Louisiana joins lawsuit against Biden administration over COVID vaccine mandate

Louisiana

BATON ROUGE, La. (KLFY) — La. Attorney General Jeff Landry announced this morning that Louisiana will be joining a multi-state lawsuit against U.S. President Joe Biden’s administration over the nationwide COVID-19 vaccine mandate.

Landry said Louisiana is joining Mississippi and Indiana, so far, in challenging Biden’s mandate.

“As the chief legal officer of Louisiana, I am taking action to prevent the government from forcing Louisiana citizens to inject something into their bodies,” said Landry in a press release. “I have already defeated the Biden administration in court over issues of illegal immigration and domestic energy; and now, I am working to win this lawsuit on the issue of personal liberty.”

Landry asserted that medical decisions should be made between patients and doctors, not mandated by the government. Additionally, Landry said Biden’s policy will have drastic consequences for Louisiana, including the loss of billions of dollars.

Americans who work at companies with 100 or more employees will need to be fully vaccinated against COVID-19 by Jan. 4 or get tested for the virus weekly under government rules issued Thursday.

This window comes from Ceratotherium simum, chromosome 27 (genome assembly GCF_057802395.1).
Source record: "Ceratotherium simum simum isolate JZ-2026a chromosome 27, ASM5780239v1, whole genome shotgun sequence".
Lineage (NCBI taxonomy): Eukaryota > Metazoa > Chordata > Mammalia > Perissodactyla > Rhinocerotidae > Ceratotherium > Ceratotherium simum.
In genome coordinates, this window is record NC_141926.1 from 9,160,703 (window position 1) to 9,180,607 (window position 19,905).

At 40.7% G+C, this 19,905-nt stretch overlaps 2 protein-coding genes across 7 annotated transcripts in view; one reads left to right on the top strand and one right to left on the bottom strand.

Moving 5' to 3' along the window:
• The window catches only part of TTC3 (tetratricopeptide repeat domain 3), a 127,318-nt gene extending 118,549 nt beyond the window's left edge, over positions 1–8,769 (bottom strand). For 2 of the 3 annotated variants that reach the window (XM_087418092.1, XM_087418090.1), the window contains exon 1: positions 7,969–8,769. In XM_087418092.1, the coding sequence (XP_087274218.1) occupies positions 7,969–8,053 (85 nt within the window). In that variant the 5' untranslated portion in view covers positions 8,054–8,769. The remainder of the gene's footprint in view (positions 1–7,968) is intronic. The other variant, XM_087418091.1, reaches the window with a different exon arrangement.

First previewed by President Joe Biden in September, the requirements will apply to about 84 million workers at medium and large businesses, although it is not clear how many of those employees are unvaccinated.

The Occupational Safety and Health Administration regulations will force the companies to require that unvaccinated workers test negative for COVID-19 at least once a week and wear a mask while in the workplace.

OSHA left open the possibility of expanding the requirement to smaller businesses. It asked for public comment on whether employers with fewer than 100 employees could handle vaccination or testing programs.

Tougher rules will apply to another 17 million people working in nursing homes, hospitals and other facilities that receive money from Medicare and Medicaid. Those workers will not have an option for testing — they will need to be vaccinated.

The Associated Press contributed to this report.

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